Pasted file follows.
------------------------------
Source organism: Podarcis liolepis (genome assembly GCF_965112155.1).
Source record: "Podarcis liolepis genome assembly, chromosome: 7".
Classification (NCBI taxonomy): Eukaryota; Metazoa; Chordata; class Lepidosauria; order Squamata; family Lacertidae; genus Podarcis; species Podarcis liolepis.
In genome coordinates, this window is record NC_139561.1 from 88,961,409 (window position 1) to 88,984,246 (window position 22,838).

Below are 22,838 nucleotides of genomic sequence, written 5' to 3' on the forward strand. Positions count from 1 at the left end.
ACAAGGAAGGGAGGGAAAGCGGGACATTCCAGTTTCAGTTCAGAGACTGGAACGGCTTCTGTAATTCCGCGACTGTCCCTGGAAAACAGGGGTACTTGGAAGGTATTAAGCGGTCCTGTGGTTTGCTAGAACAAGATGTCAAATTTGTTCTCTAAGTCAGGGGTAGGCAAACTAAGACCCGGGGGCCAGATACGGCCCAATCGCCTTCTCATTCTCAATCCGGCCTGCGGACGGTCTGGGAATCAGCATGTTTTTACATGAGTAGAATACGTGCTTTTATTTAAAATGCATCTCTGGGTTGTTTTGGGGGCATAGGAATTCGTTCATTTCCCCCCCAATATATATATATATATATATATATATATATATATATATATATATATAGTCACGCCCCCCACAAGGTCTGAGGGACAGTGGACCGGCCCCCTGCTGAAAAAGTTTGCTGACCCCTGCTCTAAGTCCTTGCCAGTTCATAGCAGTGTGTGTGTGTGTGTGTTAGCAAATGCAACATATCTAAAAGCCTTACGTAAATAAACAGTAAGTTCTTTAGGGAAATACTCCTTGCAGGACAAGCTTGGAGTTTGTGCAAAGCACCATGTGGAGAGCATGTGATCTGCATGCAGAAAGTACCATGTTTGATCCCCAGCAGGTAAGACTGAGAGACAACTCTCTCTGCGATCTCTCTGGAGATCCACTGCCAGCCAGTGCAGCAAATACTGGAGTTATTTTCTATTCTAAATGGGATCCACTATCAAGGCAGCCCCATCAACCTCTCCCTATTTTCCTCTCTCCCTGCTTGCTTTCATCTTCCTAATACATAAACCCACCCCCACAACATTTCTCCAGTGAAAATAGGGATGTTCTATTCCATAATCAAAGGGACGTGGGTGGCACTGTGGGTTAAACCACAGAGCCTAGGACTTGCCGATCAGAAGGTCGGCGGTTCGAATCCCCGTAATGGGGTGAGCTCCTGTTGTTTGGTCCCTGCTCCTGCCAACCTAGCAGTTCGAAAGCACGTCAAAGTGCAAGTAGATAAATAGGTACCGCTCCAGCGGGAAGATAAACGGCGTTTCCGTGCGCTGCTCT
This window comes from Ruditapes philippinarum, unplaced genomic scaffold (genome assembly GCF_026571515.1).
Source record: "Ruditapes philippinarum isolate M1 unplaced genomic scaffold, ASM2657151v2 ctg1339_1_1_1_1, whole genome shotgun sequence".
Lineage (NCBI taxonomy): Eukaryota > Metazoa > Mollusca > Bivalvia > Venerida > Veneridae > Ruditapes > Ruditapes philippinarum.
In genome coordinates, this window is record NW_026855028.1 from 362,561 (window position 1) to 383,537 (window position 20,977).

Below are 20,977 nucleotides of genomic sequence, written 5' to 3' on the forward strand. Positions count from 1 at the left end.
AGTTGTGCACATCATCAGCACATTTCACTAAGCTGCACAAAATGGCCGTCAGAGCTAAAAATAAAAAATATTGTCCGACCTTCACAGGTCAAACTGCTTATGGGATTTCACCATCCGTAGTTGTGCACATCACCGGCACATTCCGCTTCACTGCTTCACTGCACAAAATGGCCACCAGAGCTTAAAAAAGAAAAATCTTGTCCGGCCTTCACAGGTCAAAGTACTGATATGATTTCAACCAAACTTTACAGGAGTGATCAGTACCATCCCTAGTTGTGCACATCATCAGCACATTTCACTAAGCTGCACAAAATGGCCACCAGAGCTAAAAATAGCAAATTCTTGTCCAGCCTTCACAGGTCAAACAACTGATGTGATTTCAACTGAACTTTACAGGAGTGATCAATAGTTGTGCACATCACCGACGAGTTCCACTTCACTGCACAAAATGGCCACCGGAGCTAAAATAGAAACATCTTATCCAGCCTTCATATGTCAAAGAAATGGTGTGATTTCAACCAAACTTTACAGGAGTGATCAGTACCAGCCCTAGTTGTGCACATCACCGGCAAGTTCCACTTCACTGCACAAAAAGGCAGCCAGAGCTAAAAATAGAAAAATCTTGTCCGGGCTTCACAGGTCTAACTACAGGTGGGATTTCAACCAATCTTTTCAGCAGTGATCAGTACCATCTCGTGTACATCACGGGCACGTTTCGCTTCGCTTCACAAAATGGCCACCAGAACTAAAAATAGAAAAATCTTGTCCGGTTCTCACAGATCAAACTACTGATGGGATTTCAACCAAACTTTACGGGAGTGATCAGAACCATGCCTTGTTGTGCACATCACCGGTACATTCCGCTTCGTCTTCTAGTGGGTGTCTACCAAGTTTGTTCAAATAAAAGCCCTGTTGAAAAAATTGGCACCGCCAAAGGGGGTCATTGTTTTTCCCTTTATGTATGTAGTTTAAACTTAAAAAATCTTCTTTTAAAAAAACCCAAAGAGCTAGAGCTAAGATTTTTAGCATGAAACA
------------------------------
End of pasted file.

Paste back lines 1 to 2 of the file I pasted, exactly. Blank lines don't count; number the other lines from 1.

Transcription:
Source organism: Podarcis liolepis (genome assembly GCF_965112155.1).
Source record: "Podarcis liolepis genome assembly, chromosome: 7".